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Microsoft Teams With Law Enforcement, Disrupts ZeroAccess Botnet

Microsoft, FBI, and Europol say they have disrupted ZeroAccess, a botnet that infected more than 2 million machines
Microsoft's Digital Crimes Unit last week said it has joined with the FBI and Europol to disrupt the ZeroAccess botnet, also known as Sirefef.

ZeroAccess, which targets all major search engines and browsers, has infected nearly 2 million computers all over the world and cost online advertisers upward of $2.7 million each month, Microsoft says in a blog about the botnet.

"ZeroAccess is responsible for hijacking search results and directing people to potentially dangerous websites that could install malware onto their computer, steal their personal information or fraudulently charge businesses for online advertisement clicks," the blog states. "ZeroAccess also commits click fraud."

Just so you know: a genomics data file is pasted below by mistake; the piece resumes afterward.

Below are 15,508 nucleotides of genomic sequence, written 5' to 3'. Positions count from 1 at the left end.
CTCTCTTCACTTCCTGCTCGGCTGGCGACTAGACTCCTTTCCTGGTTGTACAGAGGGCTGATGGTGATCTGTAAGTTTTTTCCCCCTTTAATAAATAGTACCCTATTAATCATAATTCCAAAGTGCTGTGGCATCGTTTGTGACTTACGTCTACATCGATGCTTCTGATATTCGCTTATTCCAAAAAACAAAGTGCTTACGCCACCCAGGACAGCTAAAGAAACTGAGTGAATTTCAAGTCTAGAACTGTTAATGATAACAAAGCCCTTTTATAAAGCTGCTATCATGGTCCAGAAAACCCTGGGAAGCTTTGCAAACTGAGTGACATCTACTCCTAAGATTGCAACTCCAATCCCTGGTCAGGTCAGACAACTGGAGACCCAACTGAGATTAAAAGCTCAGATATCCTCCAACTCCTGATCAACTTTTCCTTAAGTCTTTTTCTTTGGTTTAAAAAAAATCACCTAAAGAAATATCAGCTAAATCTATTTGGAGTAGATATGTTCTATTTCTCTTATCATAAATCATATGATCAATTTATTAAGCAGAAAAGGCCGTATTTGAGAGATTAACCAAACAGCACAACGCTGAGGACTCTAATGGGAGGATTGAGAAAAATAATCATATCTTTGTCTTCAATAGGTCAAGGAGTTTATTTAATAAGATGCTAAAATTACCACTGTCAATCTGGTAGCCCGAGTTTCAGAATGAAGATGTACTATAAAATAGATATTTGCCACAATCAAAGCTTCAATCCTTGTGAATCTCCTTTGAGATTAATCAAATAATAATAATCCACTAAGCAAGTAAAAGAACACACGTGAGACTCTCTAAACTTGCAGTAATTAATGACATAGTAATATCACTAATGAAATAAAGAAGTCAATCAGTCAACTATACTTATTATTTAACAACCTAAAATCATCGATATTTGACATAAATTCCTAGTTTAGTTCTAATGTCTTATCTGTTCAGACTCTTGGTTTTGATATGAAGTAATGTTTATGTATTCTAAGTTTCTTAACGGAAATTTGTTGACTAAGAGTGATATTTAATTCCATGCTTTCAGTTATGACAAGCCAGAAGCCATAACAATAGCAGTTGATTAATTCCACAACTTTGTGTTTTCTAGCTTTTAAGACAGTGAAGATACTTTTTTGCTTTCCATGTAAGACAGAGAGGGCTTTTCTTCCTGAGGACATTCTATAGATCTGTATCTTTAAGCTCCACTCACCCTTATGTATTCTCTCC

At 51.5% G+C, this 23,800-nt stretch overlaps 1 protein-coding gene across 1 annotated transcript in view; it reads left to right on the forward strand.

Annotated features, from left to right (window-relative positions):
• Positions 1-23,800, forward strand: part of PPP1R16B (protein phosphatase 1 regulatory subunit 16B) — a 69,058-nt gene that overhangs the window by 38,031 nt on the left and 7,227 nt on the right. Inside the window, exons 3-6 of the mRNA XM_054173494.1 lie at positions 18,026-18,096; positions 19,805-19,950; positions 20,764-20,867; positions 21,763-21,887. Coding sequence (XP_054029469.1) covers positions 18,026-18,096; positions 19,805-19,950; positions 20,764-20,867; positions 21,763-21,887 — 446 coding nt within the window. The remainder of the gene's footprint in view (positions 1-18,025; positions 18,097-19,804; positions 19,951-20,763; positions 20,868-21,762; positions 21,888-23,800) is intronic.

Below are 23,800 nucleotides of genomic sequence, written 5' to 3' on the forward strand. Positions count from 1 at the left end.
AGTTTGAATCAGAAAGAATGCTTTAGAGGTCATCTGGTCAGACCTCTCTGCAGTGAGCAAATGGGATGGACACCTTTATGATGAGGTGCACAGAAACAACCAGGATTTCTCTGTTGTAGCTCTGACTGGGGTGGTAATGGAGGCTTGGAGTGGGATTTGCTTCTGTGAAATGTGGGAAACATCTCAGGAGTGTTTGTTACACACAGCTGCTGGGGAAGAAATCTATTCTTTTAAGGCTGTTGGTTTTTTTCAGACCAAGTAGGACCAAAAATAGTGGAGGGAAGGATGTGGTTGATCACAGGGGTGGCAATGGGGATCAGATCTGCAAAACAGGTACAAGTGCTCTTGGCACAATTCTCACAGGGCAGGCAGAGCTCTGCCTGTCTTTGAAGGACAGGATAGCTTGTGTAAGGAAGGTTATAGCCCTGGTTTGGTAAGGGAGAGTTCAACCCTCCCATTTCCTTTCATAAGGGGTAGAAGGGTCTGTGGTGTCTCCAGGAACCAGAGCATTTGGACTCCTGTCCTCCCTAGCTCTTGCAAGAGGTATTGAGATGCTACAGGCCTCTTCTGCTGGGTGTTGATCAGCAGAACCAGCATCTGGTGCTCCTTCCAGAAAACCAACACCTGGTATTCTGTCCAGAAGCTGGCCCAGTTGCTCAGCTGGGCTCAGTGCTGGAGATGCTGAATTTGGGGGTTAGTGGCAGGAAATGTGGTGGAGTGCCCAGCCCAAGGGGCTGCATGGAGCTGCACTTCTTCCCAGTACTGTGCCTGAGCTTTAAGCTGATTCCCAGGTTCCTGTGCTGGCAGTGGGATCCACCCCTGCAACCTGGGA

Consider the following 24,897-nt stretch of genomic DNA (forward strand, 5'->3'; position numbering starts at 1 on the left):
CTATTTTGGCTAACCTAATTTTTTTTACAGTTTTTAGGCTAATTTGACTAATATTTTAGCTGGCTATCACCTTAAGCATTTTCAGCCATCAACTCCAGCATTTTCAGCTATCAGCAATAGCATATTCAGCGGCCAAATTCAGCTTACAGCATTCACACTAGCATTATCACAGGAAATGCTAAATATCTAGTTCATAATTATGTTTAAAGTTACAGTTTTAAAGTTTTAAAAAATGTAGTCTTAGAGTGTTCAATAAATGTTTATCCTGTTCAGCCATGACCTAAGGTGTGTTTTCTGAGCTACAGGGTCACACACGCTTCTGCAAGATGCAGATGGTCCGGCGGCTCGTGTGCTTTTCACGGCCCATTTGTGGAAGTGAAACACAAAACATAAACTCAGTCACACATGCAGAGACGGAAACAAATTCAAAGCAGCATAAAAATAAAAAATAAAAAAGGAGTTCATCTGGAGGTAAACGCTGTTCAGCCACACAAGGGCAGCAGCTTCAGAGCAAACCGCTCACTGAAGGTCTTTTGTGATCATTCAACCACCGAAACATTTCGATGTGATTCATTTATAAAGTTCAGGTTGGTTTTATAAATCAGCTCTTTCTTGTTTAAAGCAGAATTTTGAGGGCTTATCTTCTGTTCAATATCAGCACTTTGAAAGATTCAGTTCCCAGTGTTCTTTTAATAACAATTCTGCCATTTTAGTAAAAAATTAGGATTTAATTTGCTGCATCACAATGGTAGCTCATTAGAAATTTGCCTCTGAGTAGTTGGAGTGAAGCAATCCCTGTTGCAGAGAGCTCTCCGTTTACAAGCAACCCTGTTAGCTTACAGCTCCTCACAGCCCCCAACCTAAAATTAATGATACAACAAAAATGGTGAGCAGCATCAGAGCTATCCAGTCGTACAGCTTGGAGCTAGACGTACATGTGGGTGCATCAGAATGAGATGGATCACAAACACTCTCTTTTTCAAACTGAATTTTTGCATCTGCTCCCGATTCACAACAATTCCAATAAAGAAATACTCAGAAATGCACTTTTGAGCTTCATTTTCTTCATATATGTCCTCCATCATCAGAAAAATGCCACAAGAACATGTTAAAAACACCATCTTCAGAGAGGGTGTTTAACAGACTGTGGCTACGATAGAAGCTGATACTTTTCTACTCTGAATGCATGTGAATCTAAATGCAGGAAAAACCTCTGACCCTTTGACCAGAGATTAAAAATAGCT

Microsoft calls ZeroAccess "one of the most robust and durable botnets in operation today," infecting most computers via drive-by downloads from popular websites or via fake software licenses.

The software giant has attempted to take down several botnets in the past two years, but some of them have regenerated and are delivering malware again. For this reason, Microsoft no longer uses the term "takedown" in its anti-botnet initiatives.

"Because of the sophistication of the threat, Microsoft and its partners do not expect to fully eliminate the ZeroAccess botnet," the blog states. "However, we do expect this legal and technical action will significantly disrupt the botnet's operation by disrupting the cybercriminals' business model and forcing them to rebuild their criminal infrastructure, as well as preventing victims' computers from committing the fraudulent schemes."

Microsoft says it is informing users whose computers have been infected. The malware contains tools to prevent its removal, so the software giant is offering instructions on how to remediate the problem.

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